'We're Here to Listen' by pianist Leslie Pintchik is a wonderful showcase for her skills as a performer, composer and arranger. Her talents have placed the album right up there with genres best and when recently I was fortunate enough to interview Leslie it proved to be a totally enjoyable experience.
JazzReview: I love the single 'Blowin' In The Wind', what a great track. And I know the world's going to embrace that song as well as the entire album because it really sets the tone for the entire project and really exemplifies who you are as a person and an artist.
Leslie Pintchik: Many thanks Bea for your very generous ears; it's much appreciated! It always means a lot to know that our music has hit a chord with a listener. I'm glad to know that you enjoyed 'Blowin' In The Wind'.
JazzReview: When did you discover the passion to play music? Was the passion there instantly or did you discover it at some point later on?
Leslie Pintchik: I'm somewhat of a late starter in music, relative to many of the musicians I've met and with whom I've played. I spent most of my early years reading books, and I originally hoped for a career in academia as a literature professor. While I was working towards a Master of Philosophy degree in seventeenth-century English literature at Columbia University I taught literature there as a teaching assistant. As an undergraduate, I had begun to play the piano a bit, and I continued to play in graduate school. Over time, I found myself being drawn more deeply into music, although I never thought I could (or would) pursue it professionally.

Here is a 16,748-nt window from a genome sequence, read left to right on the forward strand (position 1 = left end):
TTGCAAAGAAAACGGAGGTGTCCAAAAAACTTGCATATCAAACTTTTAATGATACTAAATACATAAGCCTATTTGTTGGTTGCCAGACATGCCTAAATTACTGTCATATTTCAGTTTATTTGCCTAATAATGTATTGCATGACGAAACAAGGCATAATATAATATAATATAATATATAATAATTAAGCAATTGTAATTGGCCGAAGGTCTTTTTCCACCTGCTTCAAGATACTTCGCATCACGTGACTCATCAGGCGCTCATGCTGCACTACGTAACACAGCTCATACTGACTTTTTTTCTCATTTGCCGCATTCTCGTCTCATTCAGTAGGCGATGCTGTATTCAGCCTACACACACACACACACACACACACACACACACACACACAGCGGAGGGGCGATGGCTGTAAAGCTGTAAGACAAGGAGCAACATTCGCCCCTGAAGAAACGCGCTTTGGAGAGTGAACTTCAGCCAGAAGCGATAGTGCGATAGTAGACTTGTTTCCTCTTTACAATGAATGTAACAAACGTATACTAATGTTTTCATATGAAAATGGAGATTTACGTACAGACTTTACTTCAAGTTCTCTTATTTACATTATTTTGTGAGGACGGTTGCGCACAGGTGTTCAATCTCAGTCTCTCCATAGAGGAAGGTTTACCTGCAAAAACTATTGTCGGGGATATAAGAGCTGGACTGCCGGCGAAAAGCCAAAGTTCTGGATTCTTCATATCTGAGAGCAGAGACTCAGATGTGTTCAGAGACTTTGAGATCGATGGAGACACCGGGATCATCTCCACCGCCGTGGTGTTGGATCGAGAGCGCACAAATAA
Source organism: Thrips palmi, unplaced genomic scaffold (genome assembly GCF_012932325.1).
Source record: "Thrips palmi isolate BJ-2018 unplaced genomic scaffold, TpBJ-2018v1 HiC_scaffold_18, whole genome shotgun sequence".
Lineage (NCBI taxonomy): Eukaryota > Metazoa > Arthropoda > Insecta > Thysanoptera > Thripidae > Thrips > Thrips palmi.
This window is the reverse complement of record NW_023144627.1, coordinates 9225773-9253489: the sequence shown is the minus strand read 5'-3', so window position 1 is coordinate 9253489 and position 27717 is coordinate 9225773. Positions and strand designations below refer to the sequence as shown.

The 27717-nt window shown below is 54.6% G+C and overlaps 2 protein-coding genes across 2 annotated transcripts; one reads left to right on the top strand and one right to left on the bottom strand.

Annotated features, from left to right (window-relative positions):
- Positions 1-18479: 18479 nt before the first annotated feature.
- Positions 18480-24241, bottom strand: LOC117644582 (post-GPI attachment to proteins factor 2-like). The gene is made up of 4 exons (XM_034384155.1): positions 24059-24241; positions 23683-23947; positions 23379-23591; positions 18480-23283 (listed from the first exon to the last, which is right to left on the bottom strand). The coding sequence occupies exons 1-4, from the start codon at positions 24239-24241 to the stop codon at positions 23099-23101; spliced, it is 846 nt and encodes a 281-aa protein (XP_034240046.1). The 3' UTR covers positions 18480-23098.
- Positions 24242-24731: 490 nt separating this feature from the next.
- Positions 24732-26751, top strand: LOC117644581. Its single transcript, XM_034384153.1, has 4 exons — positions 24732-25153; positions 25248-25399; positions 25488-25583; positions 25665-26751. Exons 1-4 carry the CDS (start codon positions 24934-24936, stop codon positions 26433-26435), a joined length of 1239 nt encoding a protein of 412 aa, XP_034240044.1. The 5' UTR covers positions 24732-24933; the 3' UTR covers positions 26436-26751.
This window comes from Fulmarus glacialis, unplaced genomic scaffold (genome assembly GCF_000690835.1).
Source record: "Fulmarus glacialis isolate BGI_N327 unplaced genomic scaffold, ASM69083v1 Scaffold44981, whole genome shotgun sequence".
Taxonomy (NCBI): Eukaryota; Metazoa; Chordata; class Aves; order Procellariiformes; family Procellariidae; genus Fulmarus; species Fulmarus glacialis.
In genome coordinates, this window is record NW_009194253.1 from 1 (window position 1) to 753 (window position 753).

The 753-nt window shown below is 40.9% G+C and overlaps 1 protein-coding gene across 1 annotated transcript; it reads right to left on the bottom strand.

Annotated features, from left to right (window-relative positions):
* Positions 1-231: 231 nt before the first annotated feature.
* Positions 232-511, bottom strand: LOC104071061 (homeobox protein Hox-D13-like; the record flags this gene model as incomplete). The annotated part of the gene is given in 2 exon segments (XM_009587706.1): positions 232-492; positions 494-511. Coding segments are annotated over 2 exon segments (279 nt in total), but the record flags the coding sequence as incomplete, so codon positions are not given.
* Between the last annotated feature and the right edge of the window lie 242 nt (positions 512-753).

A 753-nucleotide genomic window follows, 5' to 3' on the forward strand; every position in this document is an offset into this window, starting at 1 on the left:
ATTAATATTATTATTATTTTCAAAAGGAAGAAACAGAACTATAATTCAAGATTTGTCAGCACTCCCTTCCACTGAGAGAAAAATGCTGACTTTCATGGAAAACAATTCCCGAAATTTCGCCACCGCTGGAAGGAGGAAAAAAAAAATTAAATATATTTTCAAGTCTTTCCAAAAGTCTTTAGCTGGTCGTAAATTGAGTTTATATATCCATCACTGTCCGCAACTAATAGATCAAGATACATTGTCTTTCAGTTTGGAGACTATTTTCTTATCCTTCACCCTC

Monk and Miles were two early inspirations, particularly for their startling originality. Their music spoke to me with such emotional directness, and also because their virtuosity seemed to me as much conceptual as it was technical. I was encouraged to try to become a musician.
So in answer to your question, as I began to appreciate and better understand what made the musicians I loved so special, the music grew on me. Music and I had a long courtship before I found the courage to get engaged.
JazzReview: You can tell with 'We're Here to Listen' that everyone really had a great time playing the music. The arrangements are impeccable. Tell me about how you came up with these arrangements.
Leslie Pintchik: Whether I'm writing an original tune or arranging something written by another composer, I always seem to start with a feeling. Then I try to work to clarify and refine that feeling, and flesh it out in sound. With my own compositions, in the initial process of conception, the tune and arrangement in terms of form and content, take shape together.
I co-arranged the tunes by other composers, 'Blowin' In The Wind', 'I Can't Make You Love Me' and 'For All We Know' with my bass player Scott Hardy who also contributed the hauntingly beautiful 'Ancient' which I use to close out the CD. We work as a tag team, and the performance evolves over time, as we tweak the conception, and then bring it to life with our drummer Mark Dodge.
JazzReview: Tell us about your band members.
Leslie Pintchik: Scott Hardy is the "house" bass player. I often joke on the bandstand that he was so good I had no choice but to marry him. In addition to being a superb soloist, he's also enormously shrewd and responsive in all his accompaniment choices. Scott is a wonderful musician and partner. It is always a deep pleasure to share any bandstand with him.
Mark Dodge has been a member of my trio for almost 13 years now. A savvy and very musical drummer, Mark is an integral part of the voice of this music, as well as a dear friend.
Our percussionist Satoshi Takeishi always manages to bring startlingly beautiful and provocative colors to the mix. Both his grooves and colors add an extra depth and dimension to the music. His use of the cajon and waterphone are standouts. Both subtle and powerful, Satoshi brings magic to the bandstand.